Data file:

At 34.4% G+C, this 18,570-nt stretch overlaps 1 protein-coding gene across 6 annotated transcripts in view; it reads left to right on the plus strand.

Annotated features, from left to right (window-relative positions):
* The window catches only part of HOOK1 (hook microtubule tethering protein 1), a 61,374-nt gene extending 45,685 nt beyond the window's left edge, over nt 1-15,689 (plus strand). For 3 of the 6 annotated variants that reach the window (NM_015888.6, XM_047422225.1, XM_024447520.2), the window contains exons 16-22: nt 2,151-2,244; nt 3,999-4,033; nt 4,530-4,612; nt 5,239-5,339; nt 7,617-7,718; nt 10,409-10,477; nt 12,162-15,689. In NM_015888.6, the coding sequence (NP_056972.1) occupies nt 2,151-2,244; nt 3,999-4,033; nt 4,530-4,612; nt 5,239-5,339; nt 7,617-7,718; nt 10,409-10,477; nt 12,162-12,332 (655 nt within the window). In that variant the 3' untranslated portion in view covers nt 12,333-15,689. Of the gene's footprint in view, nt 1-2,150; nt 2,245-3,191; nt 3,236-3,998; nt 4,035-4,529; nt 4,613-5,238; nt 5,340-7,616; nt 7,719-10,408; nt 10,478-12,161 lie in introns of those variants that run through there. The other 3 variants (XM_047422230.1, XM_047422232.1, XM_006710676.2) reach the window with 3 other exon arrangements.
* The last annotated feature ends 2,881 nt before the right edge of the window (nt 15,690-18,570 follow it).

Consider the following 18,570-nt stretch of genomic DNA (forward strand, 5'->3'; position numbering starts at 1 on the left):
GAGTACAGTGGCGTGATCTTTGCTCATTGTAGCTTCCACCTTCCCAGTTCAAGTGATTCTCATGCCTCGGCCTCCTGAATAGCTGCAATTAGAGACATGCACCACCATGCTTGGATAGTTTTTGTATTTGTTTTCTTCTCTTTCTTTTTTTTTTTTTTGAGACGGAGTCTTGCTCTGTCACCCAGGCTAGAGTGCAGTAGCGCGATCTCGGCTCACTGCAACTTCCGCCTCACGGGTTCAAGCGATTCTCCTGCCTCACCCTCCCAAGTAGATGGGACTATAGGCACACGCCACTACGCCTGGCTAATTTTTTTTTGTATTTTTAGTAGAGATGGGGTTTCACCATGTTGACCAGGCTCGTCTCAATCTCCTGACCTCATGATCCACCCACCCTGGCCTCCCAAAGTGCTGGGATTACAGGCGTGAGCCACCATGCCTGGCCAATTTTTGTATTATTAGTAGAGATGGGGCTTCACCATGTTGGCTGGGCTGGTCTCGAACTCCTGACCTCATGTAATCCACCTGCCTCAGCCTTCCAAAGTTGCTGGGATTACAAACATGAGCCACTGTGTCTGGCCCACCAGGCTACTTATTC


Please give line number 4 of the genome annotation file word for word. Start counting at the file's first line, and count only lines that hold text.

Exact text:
* The last annotated feature ends 2,881 nt before the right edge of the window (nt 15,690-18,570 follow it).